The Reserve Bank of Australia has just released its monthly board meeting decision on cash rates. And as expected the RBA made no change in monetary policy.
However, the language of the statement was much less dovish than it could have been given the crash in consumer confidence since the Federal Budget.
Gavin Goodhand, Senior Fixed Income Portfolio Manager at Altius Asset Management, told Business Insider: “Domestic growth and activity data will be the main driver of policy expectations over the next couple of months.”
But he added that the RBA continues to imply a still relatively “upbeat” take on the interest rate-sensitive sectors of the economy.
Here are the three key take-outs:
The RBA still believes that the underlying momentum is coming through in Australia
Upbeat they may seem but the RBA could be characterised as cautiously upbeat and perhaps a little tentative in outlook for growth with every positive being balanced by a negative or tempering comment.
For example on employment, the RBA said: “There has been some improvement in indicators for the labour market in recent months, but it will probably be some time yet before unemployment declines consistently.”
On housing: “Dwelling prices have increased significantly over the past year, though there have been some signs of a moderation in the pace of increase recently”.
On the surge in exports the RBA highlights that it was a result “partly from very strong increases in resource exports as new capacity has come on stream, but smaller increases in such exports are likely in coming quarters”.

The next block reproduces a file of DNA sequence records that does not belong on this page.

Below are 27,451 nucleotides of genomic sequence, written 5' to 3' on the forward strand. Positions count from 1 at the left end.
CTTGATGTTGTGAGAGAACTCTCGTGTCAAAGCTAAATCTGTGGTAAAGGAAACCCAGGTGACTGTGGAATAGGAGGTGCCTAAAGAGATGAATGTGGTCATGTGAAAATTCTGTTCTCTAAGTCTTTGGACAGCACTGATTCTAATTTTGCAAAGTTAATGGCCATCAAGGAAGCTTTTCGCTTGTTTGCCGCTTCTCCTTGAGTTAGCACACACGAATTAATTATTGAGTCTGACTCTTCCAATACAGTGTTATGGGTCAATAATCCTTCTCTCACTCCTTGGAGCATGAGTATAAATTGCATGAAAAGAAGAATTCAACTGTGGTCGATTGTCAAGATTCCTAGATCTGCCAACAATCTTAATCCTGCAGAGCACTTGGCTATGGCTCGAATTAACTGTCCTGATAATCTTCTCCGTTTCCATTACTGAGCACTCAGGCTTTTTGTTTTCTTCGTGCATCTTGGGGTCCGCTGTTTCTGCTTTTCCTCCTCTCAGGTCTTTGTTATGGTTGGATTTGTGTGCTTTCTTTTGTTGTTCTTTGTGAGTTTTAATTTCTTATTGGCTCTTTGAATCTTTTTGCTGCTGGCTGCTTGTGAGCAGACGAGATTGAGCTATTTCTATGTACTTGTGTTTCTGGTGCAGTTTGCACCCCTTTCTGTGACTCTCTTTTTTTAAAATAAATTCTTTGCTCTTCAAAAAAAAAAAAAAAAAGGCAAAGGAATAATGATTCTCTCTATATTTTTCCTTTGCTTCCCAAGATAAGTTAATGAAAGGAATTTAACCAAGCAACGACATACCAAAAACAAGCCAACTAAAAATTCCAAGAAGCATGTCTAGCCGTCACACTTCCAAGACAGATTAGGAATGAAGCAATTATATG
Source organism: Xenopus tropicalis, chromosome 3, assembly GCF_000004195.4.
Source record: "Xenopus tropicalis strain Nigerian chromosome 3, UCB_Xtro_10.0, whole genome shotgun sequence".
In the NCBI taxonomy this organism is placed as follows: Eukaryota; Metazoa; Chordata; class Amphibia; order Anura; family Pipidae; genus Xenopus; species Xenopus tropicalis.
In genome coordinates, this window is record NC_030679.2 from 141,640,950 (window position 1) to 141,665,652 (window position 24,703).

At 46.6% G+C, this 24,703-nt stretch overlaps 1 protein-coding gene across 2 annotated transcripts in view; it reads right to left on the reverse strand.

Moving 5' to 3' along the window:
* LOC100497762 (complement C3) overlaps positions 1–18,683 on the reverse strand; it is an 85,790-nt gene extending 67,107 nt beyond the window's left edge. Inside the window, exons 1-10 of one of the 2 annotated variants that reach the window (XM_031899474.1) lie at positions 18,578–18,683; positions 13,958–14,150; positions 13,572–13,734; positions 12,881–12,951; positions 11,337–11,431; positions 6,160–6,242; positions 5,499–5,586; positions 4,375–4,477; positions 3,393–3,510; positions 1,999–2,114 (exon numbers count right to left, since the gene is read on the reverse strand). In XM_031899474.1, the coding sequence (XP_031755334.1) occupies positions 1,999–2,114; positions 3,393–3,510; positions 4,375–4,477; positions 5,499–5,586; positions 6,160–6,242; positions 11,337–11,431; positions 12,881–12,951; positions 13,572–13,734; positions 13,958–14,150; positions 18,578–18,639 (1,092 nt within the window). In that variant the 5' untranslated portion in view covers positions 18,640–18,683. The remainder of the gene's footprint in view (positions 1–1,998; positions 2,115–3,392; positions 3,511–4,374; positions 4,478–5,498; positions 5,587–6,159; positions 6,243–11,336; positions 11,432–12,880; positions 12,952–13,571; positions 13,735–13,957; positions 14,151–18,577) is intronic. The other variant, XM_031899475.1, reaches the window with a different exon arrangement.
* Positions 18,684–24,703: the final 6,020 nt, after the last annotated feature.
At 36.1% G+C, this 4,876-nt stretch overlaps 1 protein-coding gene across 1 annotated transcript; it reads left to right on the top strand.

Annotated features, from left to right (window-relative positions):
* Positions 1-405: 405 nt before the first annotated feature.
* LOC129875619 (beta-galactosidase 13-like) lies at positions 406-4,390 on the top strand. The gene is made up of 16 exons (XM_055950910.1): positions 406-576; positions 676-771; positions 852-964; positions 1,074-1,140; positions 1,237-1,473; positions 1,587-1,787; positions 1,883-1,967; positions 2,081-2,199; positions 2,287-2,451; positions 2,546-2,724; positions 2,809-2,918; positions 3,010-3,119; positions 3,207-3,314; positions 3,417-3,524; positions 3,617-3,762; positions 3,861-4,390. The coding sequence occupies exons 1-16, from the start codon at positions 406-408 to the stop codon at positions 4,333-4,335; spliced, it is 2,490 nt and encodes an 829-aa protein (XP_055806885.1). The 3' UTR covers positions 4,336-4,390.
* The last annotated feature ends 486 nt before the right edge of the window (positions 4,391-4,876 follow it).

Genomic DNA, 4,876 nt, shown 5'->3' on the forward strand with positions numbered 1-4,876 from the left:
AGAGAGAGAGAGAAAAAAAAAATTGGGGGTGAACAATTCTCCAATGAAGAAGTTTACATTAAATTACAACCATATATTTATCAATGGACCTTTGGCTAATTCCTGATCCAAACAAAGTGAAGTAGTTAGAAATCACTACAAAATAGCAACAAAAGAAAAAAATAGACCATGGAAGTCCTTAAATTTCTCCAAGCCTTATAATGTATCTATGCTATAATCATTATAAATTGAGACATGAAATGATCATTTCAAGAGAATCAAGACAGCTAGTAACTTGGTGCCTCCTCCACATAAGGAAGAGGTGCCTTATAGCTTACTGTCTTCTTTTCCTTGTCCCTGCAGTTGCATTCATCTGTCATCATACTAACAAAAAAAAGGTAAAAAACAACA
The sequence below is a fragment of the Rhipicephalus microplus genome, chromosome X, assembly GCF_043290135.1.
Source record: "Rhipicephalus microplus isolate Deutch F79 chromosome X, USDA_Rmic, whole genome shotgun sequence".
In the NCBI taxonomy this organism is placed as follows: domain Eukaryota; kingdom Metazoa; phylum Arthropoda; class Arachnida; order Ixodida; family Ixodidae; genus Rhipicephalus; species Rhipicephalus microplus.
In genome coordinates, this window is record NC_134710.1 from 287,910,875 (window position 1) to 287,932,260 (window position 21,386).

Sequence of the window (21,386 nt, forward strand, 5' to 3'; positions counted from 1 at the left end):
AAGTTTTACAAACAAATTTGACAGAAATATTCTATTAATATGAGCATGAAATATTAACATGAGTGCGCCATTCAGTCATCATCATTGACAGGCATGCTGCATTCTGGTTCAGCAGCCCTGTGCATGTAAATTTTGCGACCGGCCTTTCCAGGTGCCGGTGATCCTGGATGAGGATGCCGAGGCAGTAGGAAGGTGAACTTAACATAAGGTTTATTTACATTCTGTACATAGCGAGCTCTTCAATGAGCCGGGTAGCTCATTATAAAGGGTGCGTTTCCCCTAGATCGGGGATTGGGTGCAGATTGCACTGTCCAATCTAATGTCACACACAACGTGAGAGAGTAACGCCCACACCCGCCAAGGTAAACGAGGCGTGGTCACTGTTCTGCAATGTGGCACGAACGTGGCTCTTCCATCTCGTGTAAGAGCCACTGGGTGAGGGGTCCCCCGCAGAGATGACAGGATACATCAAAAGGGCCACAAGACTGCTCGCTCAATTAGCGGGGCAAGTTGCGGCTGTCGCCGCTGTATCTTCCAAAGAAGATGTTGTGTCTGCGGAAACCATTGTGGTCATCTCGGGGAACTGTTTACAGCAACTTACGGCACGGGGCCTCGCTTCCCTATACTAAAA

So cautious optimism but monetary policy is working.
The Aussie Dollar is too high!
The RBA goes for the double bunger of telling the market both that the fall in the exchange rate so far is not helping growth much going forward and reminding the market that the Aussie should be lower based on commodity price falls.
The earlier decline in the exchange rate is assisting in achieving balanced growth in the economy, but less so than previously as a result of the higher levels over the past few months. The exchange rate remains high by historical standards, particularly given the further decline in commodity prices.
This is as subtle as a sledge hammer insofar as the RBA is signalling it wants the Aussie dollar lower. But without a concrete plan to sell or an indication that rates will fall, Aussie dollar traders have taken no notice. The dollar sits at 0.9263.
The Budget doesn’t rate a mention
Incredible as it may seem there is no reference to the Budget or consumer confidence. Rather the RBA is sticking with the mantra that says monetary policy is working.
That seems fair given that the RBA board would have seen the big fall and then spike in confidence many times in May. So it’s too early to say that the fall this year will be any different. The ANZ Weekly consumer confidence released this morning showed exactly the sort of bounce, or at least the start that would be expected.
It all ends up with another month of RBA rates on hold at 2.5% and the assertion from the RBA, once again, that a period of stability in interest rates is “the most prudent course” of action.